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Iowa educators are sounding the alarm over the effects of teacher shortages


It’s only February, but many Iowa educators are already very preoccupied with the fall semester. The Waukee Community School District says the number of qualified applicants for teaching jobs has dropped dramatically. over the past few years. They expect to be fully staffed for the 2022-23 school year, but it’s a troubling trend they’re taking note of. School district. Buck said that could have a ripple effect for years to come, especially in smaller, rural schools – which could feel the worst of the teacher shortage sooner rather than later. “We’re probably in a perfect storm where it’s going to be harder and harder to get people into teaching,” Buck said. Elizabeth Crutchfield is a Waukee resident who works in education and says the pay scale is frustrating. factors is really and truly paid. They are extremely underpaid,” Crutchfield said. “Teacher pay is definitely an issue. There is a need to pay teachers more,” Buck said. Add to that inflation, which is at its highest level in 40 years. “With the inflation rates we’re seeing, this is going to wipe out education increases for each of the last five years,” Buck said. He said he feared a teacher shortage could eventually hurt students. The same goes for Christopher Sandblom, whose son is about to graduate from high school and another who will soon be entering public schools. am deeply concerned,” Sandbolm said. Waukee Schools offers the top 10 salaries in the state. That’s part of the reason why they don’t expect a teacher shortage. KCCI spoke with an off-camera teacher who works in a small rural school. She said the teacher shortage is already having a negative impact on her school and she fears next year will be extremely difficult.

It’s only February, but many educators in Iowa are already very preoccupied with the fall semester.

The Waukee Community School District said the number of qualified applicants for teaching positions has dropped significantly in recent years.

They expect to be full for the 2022-2023 school year, but it’s a troubling trend they’re taking note of.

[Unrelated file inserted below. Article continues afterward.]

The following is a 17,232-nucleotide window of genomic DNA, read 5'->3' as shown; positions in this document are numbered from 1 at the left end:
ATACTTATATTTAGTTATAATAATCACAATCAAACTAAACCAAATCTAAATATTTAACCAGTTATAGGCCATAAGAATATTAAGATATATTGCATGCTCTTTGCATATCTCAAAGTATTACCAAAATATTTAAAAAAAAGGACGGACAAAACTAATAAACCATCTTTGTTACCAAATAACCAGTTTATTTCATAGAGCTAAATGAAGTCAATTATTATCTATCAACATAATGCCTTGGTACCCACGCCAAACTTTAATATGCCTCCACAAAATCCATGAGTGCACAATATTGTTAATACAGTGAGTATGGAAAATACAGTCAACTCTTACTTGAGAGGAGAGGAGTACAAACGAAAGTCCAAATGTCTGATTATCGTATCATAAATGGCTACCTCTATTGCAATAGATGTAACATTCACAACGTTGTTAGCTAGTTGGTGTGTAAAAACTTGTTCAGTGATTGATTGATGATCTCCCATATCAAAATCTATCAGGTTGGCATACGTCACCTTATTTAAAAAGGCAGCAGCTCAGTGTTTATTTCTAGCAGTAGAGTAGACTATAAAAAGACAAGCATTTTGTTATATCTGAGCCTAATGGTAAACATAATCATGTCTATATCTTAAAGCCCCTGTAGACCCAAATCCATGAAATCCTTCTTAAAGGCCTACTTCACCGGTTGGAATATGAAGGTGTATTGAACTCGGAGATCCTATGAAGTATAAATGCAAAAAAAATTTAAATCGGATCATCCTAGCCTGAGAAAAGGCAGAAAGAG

“We’re seeing some of the lowest enrollment in Iowa State’s teacher education programs in years,” said Brad Buck, superintendent of the Waukee Community School District.

Buck said that could have a ripple effect for years to come, especially in smaller, rural schools – which could feel the worst of the teacher shortage sooner rather than later.

Navigating COVID-19, criticism of curriculum and salary is driving some to quit teaching altogether.

“We’re probably in a perfect storm where it’s going to be harder and harder to get people into teaching,” Buck said.

Elizabeth Crutchfield is a Waukee resident who works in education and says the pay scale is frustrating.

“A lot of postmen are really, really paying. They’re extremely underpaid,” Crutchfield said.

“Teacher pay is definitely an issue. There is a need to pay teachers more,” Buck said.

Add to that inflation, which is at its highest level in 40 years.

“With the inflation rates we’re seeing, that’s going to wipe out education increases for each of the last five years,” Buck said.

He said he feared a teacher shortage could potentially harm students.

The same goes for Christopher Sandblom, whose son is about to graduate from high school and another who will soon be entering public schools.

“I’m not as worried about the high school one because he’s almost done, but my two-year-old, I’m deeply worried,” Sandbolm said.

Waukee Schools offers the top 10 salaries in the state. That’s part of the reason why they don’t expect a teacher shortage.

KCCI spoke with an off-camera teacher who works in a small rural school.

She said the teacher shortage is already having a negative impact on her school and she fears next year will be extremely difficult.

Cnn

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